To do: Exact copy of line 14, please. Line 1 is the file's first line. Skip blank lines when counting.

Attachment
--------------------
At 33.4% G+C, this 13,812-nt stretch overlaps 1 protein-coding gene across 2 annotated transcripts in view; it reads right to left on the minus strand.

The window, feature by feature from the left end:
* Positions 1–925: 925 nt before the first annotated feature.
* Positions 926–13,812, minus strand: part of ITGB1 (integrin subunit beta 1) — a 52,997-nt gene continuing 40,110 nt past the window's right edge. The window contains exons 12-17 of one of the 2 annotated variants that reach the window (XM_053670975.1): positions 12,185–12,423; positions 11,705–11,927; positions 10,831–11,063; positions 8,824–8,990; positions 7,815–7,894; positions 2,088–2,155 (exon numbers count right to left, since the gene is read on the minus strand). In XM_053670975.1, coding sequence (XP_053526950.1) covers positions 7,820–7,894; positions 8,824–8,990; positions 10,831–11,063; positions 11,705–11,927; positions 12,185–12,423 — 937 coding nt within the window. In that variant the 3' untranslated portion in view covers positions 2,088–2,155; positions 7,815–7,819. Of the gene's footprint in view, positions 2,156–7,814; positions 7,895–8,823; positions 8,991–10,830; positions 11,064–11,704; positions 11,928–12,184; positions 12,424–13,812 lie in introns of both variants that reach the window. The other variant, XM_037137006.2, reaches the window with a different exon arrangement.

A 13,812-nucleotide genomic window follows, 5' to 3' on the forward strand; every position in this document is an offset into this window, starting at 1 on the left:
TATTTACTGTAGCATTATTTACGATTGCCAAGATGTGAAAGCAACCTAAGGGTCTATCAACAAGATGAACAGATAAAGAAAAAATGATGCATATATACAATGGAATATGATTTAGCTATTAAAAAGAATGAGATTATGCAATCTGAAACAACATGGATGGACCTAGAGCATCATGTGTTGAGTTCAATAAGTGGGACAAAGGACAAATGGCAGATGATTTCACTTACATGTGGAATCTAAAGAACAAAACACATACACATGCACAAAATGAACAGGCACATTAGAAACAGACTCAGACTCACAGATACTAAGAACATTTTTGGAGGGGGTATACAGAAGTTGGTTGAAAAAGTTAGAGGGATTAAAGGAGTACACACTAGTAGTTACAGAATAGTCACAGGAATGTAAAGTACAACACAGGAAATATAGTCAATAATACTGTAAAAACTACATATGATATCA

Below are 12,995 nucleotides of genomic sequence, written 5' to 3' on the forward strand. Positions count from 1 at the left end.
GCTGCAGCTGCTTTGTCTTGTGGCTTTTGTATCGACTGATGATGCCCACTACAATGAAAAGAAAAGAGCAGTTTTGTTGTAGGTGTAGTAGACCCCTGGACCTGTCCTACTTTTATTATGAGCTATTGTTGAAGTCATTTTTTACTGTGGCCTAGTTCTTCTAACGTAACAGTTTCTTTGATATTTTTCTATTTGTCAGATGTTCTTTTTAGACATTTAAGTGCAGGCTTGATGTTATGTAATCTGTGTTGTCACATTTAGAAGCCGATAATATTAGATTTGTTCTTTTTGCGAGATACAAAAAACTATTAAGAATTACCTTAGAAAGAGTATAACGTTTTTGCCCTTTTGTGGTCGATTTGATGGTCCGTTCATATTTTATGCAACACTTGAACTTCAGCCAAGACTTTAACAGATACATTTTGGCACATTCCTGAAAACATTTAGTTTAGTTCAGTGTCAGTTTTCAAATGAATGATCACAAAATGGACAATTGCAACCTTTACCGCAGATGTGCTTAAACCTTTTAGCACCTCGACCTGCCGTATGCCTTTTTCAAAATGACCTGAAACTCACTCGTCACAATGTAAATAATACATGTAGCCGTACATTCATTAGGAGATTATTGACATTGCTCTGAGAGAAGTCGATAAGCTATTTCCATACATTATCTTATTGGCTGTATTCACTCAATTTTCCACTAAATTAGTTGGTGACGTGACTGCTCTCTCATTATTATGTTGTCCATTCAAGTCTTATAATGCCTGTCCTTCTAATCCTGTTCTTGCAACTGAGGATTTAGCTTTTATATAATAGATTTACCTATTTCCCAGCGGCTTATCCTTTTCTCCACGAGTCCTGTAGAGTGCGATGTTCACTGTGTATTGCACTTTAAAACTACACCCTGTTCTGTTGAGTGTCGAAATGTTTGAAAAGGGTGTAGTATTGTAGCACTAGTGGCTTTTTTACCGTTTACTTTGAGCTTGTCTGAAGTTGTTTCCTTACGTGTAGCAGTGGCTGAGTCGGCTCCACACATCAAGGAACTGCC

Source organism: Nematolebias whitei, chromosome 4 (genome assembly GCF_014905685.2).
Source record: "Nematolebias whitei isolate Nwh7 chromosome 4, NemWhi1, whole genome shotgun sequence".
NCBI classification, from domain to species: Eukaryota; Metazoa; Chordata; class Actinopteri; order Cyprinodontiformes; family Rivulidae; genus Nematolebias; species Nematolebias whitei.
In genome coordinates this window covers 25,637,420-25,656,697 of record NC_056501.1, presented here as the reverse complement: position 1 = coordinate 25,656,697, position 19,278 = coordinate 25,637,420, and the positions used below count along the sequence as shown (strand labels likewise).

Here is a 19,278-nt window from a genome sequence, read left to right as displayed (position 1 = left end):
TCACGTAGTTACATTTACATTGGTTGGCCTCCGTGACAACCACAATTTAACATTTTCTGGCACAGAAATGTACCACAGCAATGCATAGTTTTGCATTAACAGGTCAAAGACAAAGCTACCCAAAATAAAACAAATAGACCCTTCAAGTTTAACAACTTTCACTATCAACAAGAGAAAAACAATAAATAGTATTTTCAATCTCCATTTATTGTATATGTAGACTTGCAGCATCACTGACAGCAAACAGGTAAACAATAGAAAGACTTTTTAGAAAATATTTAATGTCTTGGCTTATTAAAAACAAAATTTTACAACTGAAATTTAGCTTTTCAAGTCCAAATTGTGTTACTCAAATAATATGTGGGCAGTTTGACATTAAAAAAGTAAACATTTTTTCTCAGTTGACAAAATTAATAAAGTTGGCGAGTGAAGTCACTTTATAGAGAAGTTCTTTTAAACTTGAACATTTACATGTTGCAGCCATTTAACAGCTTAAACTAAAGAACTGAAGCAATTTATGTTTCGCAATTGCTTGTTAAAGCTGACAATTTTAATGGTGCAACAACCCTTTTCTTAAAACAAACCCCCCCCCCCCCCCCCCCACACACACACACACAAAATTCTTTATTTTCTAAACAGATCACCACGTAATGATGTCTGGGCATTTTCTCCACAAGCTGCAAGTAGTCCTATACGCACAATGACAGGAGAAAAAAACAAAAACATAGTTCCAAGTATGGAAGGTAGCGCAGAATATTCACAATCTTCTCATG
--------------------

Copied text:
TCACGTAGTTACATTTACATTGGTTGGCCTCCGTGACAACCACAATTTAACATTTTCTGGCACAGAAATGTACCACAGCAATGCATAGTTTTGCATTAACAGGTCAAAGACAAAGCTACCCAAAATAAAACAAATAGACCCTTCAAGTTTAACAACTTTCACTATCAACAAGAGAAAAACAATAAATAGTATTTTCAATCTCCATTTATTGTATATGTAGACTTGCAGCATCACTGACAGCAAACAGGTAAACAATAGAAAGACTTTTTAGAAAATATTTAATGTCTTGGCTTATTAAAAACAAAATTTTACAACTGAAATTTAGCTTTTCAAGTCCAAATTGTGTTACTCAAATAATATGTGGGCAGTTTGACATTAAAAAAGTAAACATTTTTTCTCAGTTGACAAAATTAATAAAGTTGGCGAGTGAAGTCACTTTATAGAGAAGTTCTTTTAAACTTGAACATTTACATGTTGCAGCCATTTAACAGCTTAAACTAAAGAACTGAAGCAATTTATGTTTCGCAATTGCTTGTTAAAGCTGACAATTTTAATGGTGCAACAACCCTTTTCTTAAAACAAACCCCCCCCCCCCCCCCCCCACACACACACACACAAAATTCTTTATTTTCTAAACAGATCACCACGTAATGATGTCTGGGCATTTTCTCCACAAGCTGCAAGTAGTCCTATACGCACAATGACAGGAGAAAAAAACAAAAACATAGTTCCAAGTATGGAAGGTAGCGCAGAATATTCACAATCTTCTCATG